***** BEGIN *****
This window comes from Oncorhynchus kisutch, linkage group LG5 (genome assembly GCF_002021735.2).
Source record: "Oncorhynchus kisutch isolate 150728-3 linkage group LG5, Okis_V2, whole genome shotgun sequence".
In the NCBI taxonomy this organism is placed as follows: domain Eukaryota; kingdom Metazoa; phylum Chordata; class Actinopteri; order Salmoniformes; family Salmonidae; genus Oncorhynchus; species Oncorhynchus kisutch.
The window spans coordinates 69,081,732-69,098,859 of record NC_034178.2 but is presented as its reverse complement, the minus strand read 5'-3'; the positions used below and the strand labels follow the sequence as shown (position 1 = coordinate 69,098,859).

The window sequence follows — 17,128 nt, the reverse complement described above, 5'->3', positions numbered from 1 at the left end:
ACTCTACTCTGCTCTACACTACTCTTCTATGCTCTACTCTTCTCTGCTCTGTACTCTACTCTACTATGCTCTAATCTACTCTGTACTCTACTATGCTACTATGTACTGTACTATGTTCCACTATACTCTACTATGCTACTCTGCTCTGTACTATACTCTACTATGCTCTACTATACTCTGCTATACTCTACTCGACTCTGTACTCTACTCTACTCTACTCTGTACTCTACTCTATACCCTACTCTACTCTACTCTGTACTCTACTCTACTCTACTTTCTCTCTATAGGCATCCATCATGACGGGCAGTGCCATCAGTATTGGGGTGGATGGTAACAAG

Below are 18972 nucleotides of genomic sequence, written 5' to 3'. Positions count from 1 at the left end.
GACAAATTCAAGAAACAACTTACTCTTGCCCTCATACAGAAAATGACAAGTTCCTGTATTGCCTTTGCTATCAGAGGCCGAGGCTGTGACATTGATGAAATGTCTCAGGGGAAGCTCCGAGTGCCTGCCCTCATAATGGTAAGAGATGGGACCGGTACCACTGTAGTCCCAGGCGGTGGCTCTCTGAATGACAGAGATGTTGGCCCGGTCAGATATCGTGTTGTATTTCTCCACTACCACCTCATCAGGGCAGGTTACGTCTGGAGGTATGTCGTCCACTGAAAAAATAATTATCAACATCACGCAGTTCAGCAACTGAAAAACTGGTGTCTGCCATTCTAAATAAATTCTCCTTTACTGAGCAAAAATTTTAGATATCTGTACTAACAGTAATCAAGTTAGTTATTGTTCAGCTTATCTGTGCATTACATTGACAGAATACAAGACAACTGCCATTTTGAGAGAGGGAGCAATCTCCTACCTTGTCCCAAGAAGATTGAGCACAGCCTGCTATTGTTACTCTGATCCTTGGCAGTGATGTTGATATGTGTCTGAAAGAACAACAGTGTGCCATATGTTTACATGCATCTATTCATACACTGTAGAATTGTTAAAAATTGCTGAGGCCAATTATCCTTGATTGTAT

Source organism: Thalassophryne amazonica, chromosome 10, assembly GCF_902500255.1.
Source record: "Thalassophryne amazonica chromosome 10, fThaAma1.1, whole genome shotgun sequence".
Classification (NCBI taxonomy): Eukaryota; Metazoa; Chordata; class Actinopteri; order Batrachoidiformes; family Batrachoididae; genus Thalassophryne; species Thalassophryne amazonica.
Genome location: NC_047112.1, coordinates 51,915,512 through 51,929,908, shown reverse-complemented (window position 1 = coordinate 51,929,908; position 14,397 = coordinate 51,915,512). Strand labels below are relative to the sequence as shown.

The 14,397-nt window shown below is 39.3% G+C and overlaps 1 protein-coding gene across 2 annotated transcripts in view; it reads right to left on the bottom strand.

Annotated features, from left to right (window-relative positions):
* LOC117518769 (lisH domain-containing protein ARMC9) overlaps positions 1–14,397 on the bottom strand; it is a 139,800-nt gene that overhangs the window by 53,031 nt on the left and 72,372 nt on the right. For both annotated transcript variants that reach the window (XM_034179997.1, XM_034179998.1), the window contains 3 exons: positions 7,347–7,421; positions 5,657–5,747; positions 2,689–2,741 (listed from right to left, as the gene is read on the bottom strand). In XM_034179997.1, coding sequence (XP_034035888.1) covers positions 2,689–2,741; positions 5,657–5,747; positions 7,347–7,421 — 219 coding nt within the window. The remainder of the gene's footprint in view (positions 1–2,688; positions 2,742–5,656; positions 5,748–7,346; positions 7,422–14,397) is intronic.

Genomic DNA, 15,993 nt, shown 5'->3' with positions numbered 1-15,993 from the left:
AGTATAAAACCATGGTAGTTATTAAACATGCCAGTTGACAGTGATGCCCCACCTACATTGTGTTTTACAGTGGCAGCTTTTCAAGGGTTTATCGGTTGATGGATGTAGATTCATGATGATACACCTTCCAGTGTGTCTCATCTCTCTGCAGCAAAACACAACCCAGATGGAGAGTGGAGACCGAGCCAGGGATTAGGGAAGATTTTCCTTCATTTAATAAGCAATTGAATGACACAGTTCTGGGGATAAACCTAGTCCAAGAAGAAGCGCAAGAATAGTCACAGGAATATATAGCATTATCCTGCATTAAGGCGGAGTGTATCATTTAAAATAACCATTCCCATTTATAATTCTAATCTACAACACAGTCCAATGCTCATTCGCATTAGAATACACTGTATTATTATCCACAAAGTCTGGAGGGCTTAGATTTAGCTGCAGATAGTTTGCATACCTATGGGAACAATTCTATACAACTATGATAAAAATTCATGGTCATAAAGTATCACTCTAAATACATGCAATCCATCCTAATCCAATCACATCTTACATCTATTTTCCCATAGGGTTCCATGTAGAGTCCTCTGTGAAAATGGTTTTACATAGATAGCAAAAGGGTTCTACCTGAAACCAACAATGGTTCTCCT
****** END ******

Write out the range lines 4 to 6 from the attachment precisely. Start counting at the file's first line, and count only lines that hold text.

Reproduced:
The window spans coordinates 69,081,732-69,098,859 of record NC_034178.2 but is presented as its reverse complement, the minus strand read 5'-3'; the positions used below and the strand labels follow the sequence as shown (position 1 = coordinate 69,098,859).

The window sequence follows — 17,128 nt, the reverse complement described above, 5'->3', positions numbered from 1 at the left end:
ACTCTACTCTGCTCTACACTACTCTTCTATGCTCTACTCTTCTCTGCTCTGTACTCTACTCTACTATGCTCTAATCTACTCTGTACTCTACTATGCTACTATGTACTGTACTATGTTCCACTATACTCTACTATGCTACTCTGCTCTGTACTATACTCTACTATGCTCTACTATACTCTGCTATACTCTACTCGACTCTGTACTCTACTCTACTCTACTCTGTACTCTACTCTATACCCTACTCTACTCTACTCTGTACTCTACTCTACTCTACTTTCTCTCTATAGGCATCCATCATGACGGGCAGTGCCATCAGTATTGGGGTGGATGGTAACAAG